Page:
Leadership in Context Episode 159 Show Notes
The Leadership of Moses, pt9
Leadership in Context with Keith Tucci
Moses was not afraid to teach people about the consequences of sin. In many churches, the emphasis on sin is that God forgives your sin. That is a wonderful truth, but there are consequences, even to forgiven sin. If you rob a bank and you ask God to forgive you, He will, but you are probably going to go to jail. Sin has consequences.
One of the reasons that sin has consequences is that God hates what destroys us. He wants to illustrate what destroys us so we will stop doing it and others will take notice. If sin did not have consequences, if there was no outward manifestation of what sin choices were doing to people on the inside it would encourage them to keep on sinning.
A good leader not only teaches about the consequences of sin, he also points them out.
Translated to the business realm, a good leader teaches about the consequences of not following protocol or procedure or not handling customer service, maintenance, or people right. A good leader calls attention to that—“This is why this didn’t work. This is why we lost that account. This is why we got that nasty email or a bad review.” They don’t just point out what was wrong, but why it was wrong and how it affected people.
In the morning, however, they rose up early and went up to the ridge of the hill country, saying, “Here we are; we have indeed sinned, but we will go up to the place which the Lord has promised.”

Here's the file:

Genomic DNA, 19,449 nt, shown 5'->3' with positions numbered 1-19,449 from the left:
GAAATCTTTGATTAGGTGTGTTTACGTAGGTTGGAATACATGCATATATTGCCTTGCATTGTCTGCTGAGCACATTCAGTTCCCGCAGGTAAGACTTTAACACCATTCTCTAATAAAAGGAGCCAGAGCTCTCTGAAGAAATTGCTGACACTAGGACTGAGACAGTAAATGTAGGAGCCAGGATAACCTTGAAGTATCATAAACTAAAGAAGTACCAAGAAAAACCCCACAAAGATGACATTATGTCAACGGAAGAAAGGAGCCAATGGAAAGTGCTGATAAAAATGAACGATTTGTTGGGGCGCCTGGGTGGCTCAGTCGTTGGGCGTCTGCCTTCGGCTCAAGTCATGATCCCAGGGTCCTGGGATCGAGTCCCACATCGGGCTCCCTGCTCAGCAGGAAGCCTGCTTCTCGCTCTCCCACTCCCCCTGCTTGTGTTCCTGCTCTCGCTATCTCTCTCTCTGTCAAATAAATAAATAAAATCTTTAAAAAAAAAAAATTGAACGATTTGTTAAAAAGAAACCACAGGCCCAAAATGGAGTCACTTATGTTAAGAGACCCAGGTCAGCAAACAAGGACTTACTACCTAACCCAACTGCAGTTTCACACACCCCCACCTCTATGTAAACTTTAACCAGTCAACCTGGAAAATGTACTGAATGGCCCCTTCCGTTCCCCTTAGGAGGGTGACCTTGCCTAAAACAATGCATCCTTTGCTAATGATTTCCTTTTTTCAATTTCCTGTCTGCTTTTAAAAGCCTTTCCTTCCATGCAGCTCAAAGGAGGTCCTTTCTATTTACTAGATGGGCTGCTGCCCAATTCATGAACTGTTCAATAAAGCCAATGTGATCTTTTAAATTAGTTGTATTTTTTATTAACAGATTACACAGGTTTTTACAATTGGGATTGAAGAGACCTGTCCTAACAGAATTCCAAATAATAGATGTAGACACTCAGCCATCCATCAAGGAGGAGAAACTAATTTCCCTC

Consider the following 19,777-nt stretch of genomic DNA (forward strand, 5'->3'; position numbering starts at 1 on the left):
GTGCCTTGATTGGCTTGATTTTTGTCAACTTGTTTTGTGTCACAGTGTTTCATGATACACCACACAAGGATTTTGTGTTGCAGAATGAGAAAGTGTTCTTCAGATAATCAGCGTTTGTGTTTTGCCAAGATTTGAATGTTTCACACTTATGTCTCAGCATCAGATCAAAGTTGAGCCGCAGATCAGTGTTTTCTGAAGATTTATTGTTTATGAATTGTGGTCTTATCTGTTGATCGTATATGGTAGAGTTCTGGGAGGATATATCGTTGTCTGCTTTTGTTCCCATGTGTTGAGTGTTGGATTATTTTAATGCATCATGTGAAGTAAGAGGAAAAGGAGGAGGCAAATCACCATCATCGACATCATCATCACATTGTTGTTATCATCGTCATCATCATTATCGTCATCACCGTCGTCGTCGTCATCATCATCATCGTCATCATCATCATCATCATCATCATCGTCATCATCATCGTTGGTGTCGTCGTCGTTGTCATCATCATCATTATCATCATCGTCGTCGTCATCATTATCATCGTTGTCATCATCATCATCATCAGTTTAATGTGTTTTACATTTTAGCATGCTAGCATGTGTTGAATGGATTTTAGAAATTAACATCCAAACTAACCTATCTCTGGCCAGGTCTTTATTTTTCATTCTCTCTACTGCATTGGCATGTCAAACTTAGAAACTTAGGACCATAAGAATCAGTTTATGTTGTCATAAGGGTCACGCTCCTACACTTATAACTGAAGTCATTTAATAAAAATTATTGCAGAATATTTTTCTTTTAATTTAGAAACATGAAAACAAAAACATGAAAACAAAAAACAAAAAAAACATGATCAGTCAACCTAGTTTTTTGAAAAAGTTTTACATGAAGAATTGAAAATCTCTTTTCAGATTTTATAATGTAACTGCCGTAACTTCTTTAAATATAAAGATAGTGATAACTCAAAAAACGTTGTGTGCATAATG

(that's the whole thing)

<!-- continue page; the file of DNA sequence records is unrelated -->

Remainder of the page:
Moses had just finished reading a spiritual riot act to them—“You have rebelled against God. God is not going to deliver you from this set of enemies. You have sinned, and there is a consequence for your sin.” They acknowledged that they did sin, but they were going to go on as if they hadn’t sinned. They were going to go ahead, and go to the land that God had promised them.
How many people do you know, or maybe this applies to your own life, who know there is a promise out there from God, but there is also sin, compromise, or disobedience--and yet they still press ahead, claiming the promise, and acting as if nothing happened? Rather, they should say, “I drove the car off the road. I have to get a tow truck to get the car back on the road, and then I can proceed to do business with God.”
But Moses said, “Why then are you transgressing the commandment of the Lord, when it will not succeed?
Moses was very honest: “You know what you are doing is wrong, and yet you keep pressing on as if God is going to ignore your sin.”
One of the crises we have in the Church today is we have a bunch of Spirit-filled believers who have somehow seduced grace, hijacking what grace really is, who believe that God is winking at their sin and will act as if it never happened. That is not true. God hates sin. God hates the consequences of sin. God loves to forgive sin. But sin still has consequences. If you gamble your money away, the consequence is that you won’t be able to pay your bills. God will not hold that thing against you, but you have put yourself in a position where you must get back on track.